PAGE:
It all started with a bowling ball and a pet Boxer named Haley.
"The bowling ball was in the yard; I don't really know how it got there," said Mt. Juliet resident Adam Harrington, 28. "I guess it was stuck in the garage, and my dad tripped over it and threw it in the yard."
For some reason Harrington's dog became intrigued with the immobile 12-pound ball that all of a sudden showed up in her domain. The energetic dog took aim and tried to play with the heavy ball that was never meant to be in a grassy field. She probably realized it was the same shape as the round rubber toy balls she chewed up at record speeds, only enormous and heavier, Harrington said.
"I noticed her trying to push it with her nose, and she'd jump on it and tried to push it around," said Harrington, who also has Haley's counterpart companion Harley. "But, she really couldn't do anything with the ball."
An idea popped into Harrington's mind, and he asked his dad to drill a hole in the bowling ball so he could run a rope through it, and then Haley could drag and pull the object of her affection.
"I ended up drilling the hole, and Haley loved her new toy," said Harrington.
Some days later, they found both Haley and Harley "passed out asleep" on his mom's bed.
"Everyday when my mom comes home from work both Haley and Harley come running to the car," he said. "A few days after I made the toy they didn't greet my mom like usual. She didn't know what was wrong and found them both sound asleep in the bed."
He said they were perplexed and went outside and saw the bowling ball toy many yards away from the house,
"It was really far away," he said. "They had played with it all day and were just worn out. It was then I thought I might have something here."
That’s when the entrepreneur in Harrington became inspired.
An established e-commerce businessman with an entrepreneurial spirit who likes to work for himself and make his own hours, Harrington decided to produce more of the toys that are now branded "Tuggo," with a patent pending.
"I was going to make more with bowling balls, but they are hard to mass-buy and cost prohibitive to ship," he said.
So, Harrington came up with a design with a plastic ball. And the beauty of this idea is those who buy it for their dog can fill it with sand or water to make it as heavy as they want, up to 20 pounds. "Testers" Haley and Harley loved his prototype.
"The whole point of this dog toy is the tension factor," he said. "The dogs like the whole tug-of-war aspect of it, and they love to hear the water sloshing. And, they certainly can't chew up the ball."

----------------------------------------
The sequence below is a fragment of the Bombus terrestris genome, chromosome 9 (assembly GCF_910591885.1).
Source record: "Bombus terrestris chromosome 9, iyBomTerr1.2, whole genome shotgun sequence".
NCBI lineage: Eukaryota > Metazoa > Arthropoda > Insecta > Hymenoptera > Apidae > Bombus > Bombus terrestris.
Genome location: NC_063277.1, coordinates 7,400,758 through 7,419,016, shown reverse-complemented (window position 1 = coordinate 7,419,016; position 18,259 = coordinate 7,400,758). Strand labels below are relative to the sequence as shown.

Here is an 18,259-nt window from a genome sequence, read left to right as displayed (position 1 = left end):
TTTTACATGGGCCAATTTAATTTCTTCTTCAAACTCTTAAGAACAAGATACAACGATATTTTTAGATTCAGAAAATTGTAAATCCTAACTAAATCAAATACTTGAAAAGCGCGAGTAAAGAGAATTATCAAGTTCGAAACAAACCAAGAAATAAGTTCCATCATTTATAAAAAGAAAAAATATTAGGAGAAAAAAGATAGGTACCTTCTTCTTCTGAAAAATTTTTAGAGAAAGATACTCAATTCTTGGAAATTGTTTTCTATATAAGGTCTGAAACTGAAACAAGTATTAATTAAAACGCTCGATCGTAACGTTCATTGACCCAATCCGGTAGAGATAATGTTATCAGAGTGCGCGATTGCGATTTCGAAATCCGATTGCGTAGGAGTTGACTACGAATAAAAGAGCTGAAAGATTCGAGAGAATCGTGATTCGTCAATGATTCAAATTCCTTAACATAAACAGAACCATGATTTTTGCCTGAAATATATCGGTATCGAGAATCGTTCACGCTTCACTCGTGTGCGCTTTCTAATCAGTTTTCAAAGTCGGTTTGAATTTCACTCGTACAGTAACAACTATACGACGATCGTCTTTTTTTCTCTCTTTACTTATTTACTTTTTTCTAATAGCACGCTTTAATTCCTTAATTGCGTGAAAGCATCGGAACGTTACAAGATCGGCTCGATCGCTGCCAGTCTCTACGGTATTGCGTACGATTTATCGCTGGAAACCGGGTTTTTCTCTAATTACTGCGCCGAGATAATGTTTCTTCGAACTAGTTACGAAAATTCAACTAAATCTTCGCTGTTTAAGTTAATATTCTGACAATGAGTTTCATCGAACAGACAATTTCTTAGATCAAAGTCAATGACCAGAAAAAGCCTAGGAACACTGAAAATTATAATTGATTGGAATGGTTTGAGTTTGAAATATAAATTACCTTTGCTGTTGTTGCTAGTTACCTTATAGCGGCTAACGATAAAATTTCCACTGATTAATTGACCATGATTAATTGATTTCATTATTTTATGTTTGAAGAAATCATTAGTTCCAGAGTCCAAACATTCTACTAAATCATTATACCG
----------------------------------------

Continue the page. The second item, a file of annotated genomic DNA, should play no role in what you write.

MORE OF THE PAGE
There are videos of dogs playing with the unique toy. Harrington even paid some people with dogs $50 just so he could video tape them enjoying his invention.
"They all want to buy the toy," he said with a laugh.
On his website, tuggodogtoy.com, people can view numerous videos of dogs of all breeds playing with the toy solo, or in pairs. They shake and drag the ball around for long periods of time. And while this first toy is targeted for medium-to-large dogs, Harrington said when he gets enough money selling prototypes, he will expand the line for smaller dogs.
"It's just the concept that's so popular," said Harrington. "What dog doesn't like a good, hard tug of war?"
And, Haley now has nothing to do with any other toys.
"She plays with it everyday," said Harrington. "She doesn't care about the other ones. She knows the name Tuggo. If you say Tuggo, she knocks down the screen door to get to it."
This businessman said dogs can play with the toy by themselves while they are at work, and when they get home they will have a happy and sleepy dog.
He's contacted the show "Shark Tank," where entrepreneurs pitch their inventions. He hasn't heard back yet, but thinks he wants to try to sell his product on his own, if possible. He's looking for investors, and in the last two weeks he's already sold 50 of the toys on his new website. He makes them in his garage, but hopes to go much bigger soon. Six percent of those who visit his site thus far have ordered the toy.
"We just need to get the word out," he said.
Harrington just wants to make enough money to keep producing the toy and eventually make a profit. He said there's nothing else like it on the market that he knows of. He never wants to sell his product because he enjoys the ability to hire people and whatever money he makes he wants to start another business.
"I don't like to punch a clock," he said. "I like to get paid for what I directly do myself."
Not married, when Harrington is not inventing items he likes to be involved in physical activity and this week will take part in "Tough Mudder," a 12-mile course with 26 obstacles.
He mailed out his first 20 Tuggos on Wednesday.
They've been donated to organizations, such as the Nashville Zoo, Agape Rescue, Alpha Dog and more.
Harrington said Haley, younger than Harley, wears herself out with her Tuggo every day. She has the original one, and all the exercise has made her lean and sleep sound at night.